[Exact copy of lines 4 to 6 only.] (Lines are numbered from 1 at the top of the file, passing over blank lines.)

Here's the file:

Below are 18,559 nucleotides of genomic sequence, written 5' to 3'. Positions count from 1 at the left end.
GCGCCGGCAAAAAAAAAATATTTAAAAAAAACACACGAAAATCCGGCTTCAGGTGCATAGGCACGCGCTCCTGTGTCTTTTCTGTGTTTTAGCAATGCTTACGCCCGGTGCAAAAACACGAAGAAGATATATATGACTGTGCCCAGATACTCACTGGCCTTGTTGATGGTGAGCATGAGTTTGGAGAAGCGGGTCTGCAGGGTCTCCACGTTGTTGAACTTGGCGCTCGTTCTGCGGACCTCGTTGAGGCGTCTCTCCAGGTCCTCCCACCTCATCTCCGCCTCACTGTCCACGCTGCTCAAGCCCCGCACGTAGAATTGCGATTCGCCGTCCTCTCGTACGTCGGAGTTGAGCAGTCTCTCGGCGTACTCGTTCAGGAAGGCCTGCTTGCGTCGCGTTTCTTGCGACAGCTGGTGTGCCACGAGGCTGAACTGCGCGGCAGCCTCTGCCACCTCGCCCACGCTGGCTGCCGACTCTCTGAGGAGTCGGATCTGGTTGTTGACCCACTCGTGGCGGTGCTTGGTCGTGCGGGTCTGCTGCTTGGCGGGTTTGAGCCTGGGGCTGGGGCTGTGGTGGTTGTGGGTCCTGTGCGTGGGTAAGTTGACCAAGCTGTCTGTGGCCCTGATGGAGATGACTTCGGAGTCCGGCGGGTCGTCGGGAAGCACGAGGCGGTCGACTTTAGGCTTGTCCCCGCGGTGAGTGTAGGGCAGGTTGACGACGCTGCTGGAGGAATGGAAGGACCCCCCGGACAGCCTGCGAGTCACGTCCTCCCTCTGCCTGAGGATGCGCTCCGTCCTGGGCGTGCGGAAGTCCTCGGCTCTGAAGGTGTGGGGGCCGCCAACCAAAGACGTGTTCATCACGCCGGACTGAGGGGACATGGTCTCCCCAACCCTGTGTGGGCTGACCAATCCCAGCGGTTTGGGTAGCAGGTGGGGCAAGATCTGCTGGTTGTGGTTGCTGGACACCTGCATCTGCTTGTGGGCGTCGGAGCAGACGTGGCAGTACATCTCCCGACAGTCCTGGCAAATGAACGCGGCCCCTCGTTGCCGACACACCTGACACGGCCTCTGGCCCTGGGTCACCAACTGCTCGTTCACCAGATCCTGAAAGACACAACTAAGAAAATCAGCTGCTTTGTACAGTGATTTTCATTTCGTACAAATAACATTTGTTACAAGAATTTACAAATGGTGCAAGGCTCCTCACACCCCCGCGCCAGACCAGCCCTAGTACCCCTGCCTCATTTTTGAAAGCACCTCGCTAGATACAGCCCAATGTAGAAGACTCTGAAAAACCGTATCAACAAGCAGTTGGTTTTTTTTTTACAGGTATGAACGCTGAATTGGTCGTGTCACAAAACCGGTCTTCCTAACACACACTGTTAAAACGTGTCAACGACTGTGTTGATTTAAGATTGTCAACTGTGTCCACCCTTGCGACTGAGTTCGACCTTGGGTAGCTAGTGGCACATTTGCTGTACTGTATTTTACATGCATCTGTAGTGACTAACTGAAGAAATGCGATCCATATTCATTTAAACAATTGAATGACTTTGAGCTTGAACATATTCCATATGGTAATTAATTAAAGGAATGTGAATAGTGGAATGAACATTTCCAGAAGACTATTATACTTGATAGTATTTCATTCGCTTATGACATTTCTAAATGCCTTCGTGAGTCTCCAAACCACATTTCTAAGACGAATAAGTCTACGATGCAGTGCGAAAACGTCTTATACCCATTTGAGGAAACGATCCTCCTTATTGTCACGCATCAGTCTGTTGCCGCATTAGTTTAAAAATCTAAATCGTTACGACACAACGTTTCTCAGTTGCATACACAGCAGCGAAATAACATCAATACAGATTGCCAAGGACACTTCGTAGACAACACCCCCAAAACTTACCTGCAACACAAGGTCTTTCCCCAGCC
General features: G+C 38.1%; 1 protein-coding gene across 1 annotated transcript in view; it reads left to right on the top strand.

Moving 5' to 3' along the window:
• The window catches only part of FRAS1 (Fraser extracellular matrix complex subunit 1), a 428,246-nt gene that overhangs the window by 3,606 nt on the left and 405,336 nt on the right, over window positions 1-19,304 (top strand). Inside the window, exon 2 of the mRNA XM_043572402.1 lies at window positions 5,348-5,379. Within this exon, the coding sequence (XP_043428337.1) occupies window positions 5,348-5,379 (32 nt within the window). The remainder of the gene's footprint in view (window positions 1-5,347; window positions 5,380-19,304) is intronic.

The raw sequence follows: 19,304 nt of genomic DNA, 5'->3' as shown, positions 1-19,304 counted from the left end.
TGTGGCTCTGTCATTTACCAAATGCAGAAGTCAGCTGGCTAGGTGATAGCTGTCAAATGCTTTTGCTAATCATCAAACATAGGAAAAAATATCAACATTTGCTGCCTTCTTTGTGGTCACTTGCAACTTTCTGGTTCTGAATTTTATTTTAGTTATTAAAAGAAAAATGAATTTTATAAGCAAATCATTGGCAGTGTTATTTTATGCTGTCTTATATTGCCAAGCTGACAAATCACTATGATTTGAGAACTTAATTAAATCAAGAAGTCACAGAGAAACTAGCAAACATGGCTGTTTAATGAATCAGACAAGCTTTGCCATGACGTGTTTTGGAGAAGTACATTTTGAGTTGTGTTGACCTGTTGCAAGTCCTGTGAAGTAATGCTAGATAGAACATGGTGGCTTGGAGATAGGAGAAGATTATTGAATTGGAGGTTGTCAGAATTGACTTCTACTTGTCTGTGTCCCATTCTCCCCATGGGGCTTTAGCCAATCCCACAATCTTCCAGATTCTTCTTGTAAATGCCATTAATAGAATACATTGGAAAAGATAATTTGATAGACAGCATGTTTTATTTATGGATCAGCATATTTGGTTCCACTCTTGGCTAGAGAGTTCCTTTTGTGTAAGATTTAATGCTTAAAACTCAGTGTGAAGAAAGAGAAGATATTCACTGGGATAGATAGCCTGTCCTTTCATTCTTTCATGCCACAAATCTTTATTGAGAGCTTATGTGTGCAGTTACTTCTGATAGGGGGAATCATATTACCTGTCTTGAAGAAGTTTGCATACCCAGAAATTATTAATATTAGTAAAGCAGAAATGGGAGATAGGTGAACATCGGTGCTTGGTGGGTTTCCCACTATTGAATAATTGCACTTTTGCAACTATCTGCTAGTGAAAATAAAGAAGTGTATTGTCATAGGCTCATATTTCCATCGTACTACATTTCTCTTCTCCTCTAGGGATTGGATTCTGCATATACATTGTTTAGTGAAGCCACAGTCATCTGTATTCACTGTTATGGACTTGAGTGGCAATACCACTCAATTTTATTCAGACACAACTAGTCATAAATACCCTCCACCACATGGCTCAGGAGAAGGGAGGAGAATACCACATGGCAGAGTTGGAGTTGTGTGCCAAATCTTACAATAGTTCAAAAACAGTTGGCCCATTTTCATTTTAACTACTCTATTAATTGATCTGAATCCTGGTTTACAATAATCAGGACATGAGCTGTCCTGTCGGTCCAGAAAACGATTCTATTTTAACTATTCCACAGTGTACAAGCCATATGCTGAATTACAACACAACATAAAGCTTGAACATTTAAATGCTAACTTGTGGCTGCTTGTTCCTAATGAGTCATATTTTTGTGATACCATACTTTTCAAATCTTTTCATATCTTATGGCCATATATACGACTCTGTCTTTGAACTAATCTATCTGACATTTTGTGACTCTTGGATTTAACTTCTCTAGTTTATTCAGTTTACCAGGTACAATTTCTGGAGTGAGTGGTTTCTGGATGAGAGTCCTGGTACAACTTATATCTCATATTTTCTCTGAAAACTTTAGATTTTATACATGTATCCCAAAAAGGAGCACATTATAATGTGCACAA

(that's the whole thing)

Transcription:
Moving 5' to 3' along the window:
• The window catches only part of FRAS1 (Fraser extracellular matrix complex subunit 1), a 428,246-nt gene that overhangs the window by 3,606 nt on the left and 405,336 nt on the right, over window positions 1-19,304 (top strand). Inside the window, exon 2 of the mRNA XM_043572402.1 lies at window positions 5,348-5,379. Within this exon, the coding sequence (XP_043428337.1) occupies window positions 5,348-5,379 (32 nt within the window). The remainder of the gene's footprint in view (window positions 1-5,347; window positions 5,380-19,304) is intronic.

The raw sequence follows: 19,304 nt of genomic DNA, 5'->3' as shown, positions 1-19,304 counted from the left end.